||Are you able to obey this law?
By John Stossel
Jun 7, 2006
Some shortsighted employers don't give jobs to people with disabilities, even when the disabled could do the work. Politicians thought the way to stop this discrimination was to make it illegal. That's what politicians tend to do. But in the real world, even Congress can't wish problems away. Their well-intended solutions create nasty unintended consequences. The Americans with Disabilities Act (ADA) is proving to be yet another sad example.
Consider what an employer has to do to try to obey the ADA. Even the job interview is a minefield. Julie Janofsky, a labor lawyer, patiently explained to me that it is forbidden even to ask certain disability-related questions. If an applicant comes to my office with his arm in a sling, I can't ask whether he's disabled. It would be "discriminatory."
I can't ask about past drug addiction -- or even about current addiction, if the drugs are legal. "You can't ask me if I'm addicted to Valium," said Janofsky, "because if I'm addicted to Valium now, I'm protected under the ADA."
How are employers supposed to understand this? I confronted Gilbert Casellas, head of the Equal Employment Opportunity Commission under President Clinton. He said the ADA is a wonderful law, and had the nerve to say it isn't complicated. "None of this stuff is rocket science," he said.
So I asked him about Janofsky's example: If you come to me applying for a job, and your arm is in a sling, can I ask you why your arm is in a sling?
"You can ask -- you know what? I'm going to ask you to stop the tape, because we're getting into -- "
I was incredulous. "You want to check?"
The head of the EEOC had just said the law wasn't complicated, and every employer in America is supposed to obey it, but he had to consult one of his experts.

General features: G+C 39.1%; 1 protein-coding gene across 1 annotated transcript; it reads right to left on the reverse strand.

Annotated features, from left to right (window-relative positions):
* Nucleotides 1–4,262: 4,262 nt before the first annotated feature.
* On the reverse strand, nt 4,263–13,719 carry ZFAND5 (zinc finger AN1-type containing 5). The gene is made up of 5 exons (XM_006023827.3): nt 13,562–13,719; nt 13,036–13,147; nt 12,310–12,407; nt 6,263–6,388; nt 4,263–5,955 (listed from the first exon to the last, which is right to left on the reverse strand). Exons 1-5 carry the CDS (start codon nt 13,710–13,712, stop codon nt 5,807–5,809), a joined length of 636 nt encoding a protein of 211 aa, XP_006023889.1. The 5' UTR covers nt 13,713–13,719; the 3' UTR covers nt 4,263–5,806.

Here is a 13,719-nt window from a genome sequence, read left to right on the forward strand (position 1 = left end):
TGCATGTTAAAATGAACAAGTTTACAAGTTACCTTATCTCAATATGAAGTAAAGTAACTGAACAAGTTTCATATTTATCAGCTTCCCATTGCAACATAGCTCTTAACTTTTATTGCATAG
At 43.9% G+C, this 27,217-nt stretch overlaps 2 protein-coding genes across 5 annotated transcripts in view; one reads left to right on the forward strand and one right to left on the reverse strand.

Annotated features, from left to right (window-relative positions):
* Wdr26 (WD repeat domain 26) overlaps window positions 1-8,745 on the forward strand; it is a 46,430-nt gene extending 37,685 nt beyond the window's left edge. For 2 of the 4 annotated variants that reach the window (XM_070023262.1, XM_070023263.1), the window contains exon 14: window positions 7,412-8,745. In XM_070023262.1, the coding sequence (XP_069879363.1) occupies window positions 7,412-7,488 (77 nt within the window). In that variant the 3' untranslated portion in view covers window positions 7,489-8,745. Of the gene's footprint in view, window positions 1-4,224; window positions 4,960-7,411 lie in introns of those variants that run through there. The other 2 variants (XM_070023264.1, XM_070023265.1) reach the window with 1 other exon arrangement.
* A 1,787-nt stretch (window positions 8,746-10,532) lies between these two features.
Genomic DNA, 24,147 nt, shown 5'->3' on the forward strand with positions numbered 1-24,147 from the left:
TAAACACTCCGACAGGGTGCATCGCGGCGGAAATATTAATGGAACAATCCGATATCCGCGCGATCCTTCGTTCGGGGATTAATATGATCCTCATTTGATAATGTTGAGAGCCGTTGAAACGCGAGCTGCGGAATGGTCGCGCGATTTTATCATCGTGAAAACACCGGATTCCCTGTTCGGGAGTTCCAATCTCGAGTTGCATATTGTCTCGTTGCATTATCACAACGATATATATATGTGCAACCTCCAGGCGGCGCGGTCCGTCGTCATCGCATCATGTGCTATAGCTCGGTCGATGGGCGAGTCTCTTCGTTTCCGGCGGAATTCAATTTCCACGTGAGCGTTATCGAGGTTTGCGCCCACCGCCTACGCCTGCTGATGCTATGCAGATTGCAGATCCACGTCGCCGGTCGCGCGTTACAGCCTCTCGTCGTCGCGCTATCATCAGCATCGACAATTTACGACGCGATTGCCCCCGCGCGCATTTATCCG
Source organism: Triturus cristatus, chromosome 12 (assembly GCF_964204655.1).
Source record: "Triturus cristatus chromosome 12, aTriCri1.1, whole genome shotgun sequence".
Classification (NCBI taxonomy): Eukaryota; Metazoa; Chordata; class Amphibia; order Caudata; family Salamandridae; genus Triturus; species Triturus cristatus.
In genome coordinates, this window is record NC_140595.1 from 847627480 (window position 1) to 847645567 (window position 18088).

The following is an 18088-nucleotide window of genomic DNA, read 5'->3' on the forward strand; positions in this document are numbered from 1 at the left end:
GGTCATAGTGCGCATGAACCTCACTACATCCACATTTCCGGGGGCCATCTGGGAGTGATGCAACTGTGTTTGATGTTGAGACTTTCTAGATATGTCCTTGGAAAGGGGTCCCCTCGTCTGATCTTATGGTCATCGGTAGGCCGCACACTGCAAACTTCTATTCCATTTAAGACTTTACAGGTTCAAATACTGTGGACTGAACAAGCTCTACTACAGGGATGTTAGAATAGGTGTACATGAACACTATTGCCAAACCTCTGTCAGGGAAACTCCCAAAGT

They discussed the issue for about five minutes, and then Casellas indicated he was ready to resume. So I asked again, and this time he had an answer: "You can ask me whether I can do the job."
"You say the interview rules are simple," I said. "[Yet] you run the EEOC [and] you don't even understand them well enough. You have to stop and ask your assistant!"
"Well, because you asked me a specific question. . . ."
That's the point! Every employer is in a specific situation, and lawyers are ready to pounce if they don't do everything according to the law. And the laws are now so complex, it's impossible to obey all of them. Exxon gave Joseph Hazelwood a job after he completed alcohol rehab; when Hazelwood then let the Exxon Valdez run aground, a jury found that he'd recklessly gotten drunk before taking command--and that the company had been reckless to give him the job. So then the company decided people who've had a drug or drinking problem may not hold safety-sensitive jobs. The result? You guessed it -- employees with a history of alcohol abuse sued under the ADA, demanding their right to hold safety-sensitive jobs. Employers can't win. They get sued if they do, sued if they don't.
What would the head of the EEOC say about that? Amazingly, he said, "That's an easy case." He claimed Exxon "illegally discriminated."
So Exxon should not have to pay billions of dollars for the Valdez spill?
Casellas answered, "Well, you know, that's another issue."
Not his problem.
Complicated laws like the ADA eventually hurt the people they were meant to help. The ADA has led many employers to avoid the disabled. One poll found that since the ADA was passed, the percentage of disabled men who were employed dropped. "Once you hire them, you can never fire them. They are lawsuit bombs," one employer said. "So we just tell them the job has been filled."
This unintended consequence of the ADA shouldn't have been a surprise. If you give some workers extra power to sue, those workers become potential "bombs," and some employers avoid them.
Politicians bragged that the ADA "fixed the discrimination problem." But what really happened is that lawyers got richer, and the disabled got fewer opportunities.